Nearly two dozen Allbirds workers are out of a job, a spokesperson for the San Francisco company confirmed Tuesday.
Known for producing footwear and clothing out of eco-friendlier materials and minding its carbon footprint, the Bay Area B Corp joins a lengthening list of companies battening down the hatches and trimming jobs amid mounting concerns that U.S. economic growth is sputtering to a halt. Companies including Shopify, Rivian, Stitch Fix, StockX and a host of logistics names including Project44 and GXO have all lightened their payroll in recent weeks.
The spokesperson said Allbirds made the decision to terminate 23 global employees after evaluating options to “streamline workflows, reduce duplicative efforts, and put past learnings and operational insights into practice.” Allbirds, which employed 710 at the end of last year, continues to pursue “strategic hires” in areas from sourcing to product to consumers insights, the spokesperson added. The 14 openings listed on the company’s careers page include roles in e-commerce, supply chain, brand marketing and creative design. Allbirds declined to comment on which areas of the business are affected by the job cuts, but is “supporting” the newly unemployed, the spokesperson said.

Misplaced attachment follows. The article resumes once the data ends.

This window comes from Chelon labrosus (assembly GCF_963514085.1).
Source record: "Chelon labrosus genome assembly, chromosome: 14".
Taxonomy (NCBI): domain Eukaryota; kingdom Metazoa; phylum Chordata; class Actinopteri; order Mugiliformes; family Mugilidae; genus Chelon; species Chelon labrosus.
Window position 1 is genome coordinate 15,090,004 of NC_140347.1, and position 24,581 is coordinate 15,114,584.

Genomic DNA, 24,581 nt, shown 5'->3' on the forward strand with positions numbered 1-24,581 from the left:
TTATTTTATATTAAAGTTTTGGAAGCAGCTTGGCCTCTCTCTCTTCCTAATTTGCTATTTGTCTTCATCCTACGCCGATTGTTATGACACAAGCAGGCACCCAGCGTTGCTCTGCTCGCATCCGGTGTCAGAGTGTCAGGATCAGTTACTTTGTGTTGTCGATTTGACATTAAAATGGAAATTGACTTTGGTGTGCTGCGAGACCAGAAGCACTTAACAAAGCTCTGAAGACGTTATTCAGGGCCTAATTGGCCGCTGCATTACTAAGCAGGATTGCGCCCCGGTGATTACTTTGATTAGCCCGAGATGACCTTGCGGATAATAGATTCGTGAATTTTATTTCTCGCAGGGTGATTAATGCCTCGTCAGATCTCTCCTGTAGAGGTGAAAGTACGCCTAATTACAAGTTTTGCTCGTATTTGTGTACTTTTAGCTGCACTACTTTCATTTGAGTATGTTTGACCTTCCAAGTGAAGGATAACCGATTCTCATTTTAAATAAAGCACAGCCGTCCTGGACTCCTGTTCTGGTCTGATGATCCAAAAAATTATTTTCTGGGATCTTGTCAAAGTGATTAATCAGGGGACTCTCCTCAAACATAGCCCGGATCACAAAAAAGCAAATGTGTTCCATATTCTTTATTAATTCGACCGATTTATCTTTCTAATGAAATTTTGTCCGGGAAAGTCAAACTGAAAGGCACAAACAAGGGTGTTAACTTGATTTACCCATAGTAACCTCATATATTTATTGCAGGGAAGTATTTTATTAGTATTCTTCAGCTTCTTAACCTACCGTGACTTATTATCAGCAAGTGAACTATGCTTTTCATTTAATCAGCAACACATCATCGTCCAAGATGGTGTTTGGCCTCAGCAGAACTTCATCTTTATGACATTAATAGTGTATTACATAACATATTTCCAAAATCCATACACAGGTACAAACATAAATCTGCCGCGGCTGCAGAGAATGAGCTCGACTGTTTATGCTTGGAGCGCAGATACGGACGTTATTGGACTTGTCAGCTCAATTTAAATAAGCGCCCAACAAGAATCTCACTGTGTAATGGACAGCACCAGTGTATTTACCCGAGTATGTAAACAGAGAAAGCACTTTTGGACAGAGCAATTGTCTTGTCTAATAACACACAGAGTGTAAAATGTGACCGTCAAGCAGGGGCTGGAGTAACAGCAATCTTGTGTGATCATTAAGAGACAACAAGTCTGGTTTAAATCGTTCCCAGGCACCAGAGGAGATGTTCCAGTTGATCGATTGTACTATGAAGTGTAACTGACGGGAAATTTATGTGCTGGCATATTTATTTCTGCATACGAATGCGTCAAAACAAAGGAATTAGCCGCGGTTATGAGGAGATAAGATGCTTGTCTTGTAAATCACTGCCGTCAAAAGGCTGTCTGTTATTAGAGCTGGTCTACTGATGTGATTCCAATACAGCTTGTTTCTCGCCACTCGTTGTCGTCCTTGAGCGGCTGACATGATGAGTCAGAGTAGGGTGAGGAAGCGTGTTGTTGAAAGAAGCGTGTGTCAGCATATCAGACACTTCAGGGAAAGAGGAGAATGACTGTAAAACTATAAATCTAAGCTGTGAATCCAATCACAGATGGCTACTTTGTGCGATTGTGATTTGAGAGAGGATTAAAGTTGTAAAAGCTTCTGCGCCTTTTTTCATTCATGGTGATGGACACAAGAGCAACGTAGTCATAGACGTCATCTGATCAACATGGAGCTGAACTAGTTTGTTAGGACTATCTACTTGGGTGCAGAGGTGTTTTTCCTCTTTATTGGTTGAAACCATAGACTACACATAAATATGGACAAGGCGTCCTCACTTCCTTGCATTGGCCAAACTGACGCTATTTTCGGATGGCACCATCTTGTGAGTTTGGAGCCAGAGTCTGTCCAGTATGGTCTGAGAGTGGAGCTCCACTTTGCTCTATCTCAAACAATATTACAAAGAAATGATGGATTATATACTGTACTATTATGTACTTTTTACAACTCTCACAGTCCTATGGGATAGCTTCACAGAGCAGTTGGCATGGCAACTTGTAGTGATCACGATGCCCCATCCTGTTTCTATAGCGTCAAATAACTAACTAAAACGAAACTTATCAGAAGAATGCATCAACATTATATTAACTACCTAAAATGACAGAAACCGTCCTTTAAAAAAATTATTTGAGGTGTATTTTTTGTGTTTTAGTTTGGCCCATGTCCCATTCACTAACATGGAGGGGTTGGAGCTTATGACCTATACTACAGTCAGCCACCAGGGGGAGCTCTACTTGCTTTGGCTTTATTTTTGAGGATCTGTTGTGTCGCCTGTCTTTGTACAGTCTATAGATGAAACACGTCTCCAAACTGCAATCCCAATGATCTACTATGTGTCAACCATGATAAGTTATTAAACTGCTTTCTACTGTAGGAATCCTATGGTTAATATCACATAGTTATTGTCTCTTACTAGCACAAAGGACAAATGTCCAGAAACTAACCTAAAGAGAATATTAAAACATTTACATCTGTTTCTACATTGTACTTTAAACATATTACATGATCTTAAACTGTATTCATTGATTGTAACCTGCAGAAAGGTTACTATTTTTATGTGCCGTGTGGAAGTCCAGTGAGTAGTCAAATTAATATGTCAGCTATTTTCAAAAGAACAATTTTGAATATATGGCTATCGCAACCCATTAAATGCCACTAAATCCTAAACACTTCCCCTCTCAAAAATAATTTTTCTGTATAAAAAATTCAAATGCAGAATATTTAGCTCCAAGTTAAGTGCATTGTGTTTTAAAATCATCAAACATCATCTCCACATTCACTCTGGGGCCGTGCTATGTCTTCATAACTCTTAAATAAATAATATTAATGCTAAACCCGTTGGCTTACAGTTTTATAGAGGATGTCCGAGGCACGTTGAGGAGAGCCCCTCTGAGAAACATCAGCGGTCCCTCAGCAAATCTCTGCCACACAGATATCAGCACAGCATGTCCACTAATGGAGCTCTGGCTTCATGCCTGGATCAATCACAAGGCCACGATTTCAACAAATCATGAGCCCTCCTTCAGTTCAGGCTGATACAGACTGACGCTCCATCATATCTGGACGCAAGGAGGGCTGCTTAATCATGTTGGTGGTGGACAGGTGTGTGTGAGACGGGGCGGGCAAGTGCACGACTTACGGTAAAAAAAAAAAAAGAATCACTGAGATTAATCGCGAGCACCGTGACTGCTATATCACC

The cuts positioning Allbirds for the “next phase of growth” come after the company expanded from direct-to-consumer into wholesale earlier this year, announcing Nordstrom, Zalando and Public Lands as its initial retail partners. Stifel last month called out Allbirds’ “alarmingly high” inventory levels, which the investment bank pegged at more than 250 days’ worth of forward supply. Allbirds shares were trading at $5.34 on July 20 when Stifel issued its report putting the company’s price target at $5; the lifestyle brand’s stock closed down 4.37 percent Tuesday at $4.81.
Despite its concern over Allbirds’ inflated inventory, Stifel said the brand’s incursion into wholesale could unlock a crucial opportunity to clear through piled-up product.
It’s been a busy year for the Adidas collaborator, which broke into resale in February with the Trove-powered ReRun platform selling pre-owned sneakers. And while it got one animal-welfare lawsuit dismissed in the spring, the company along with Nike came under fire from animal-welfare groups protesting their use of wool.
Allbirds, which lowered its full-year revenue guidance by $20 million after Russia invaded Ukraine, is scheduled to report second-quarter results on Aug. 8. The company in May said first-quarter sales totaled $62.8 million, a 26 percent year-on-year increase.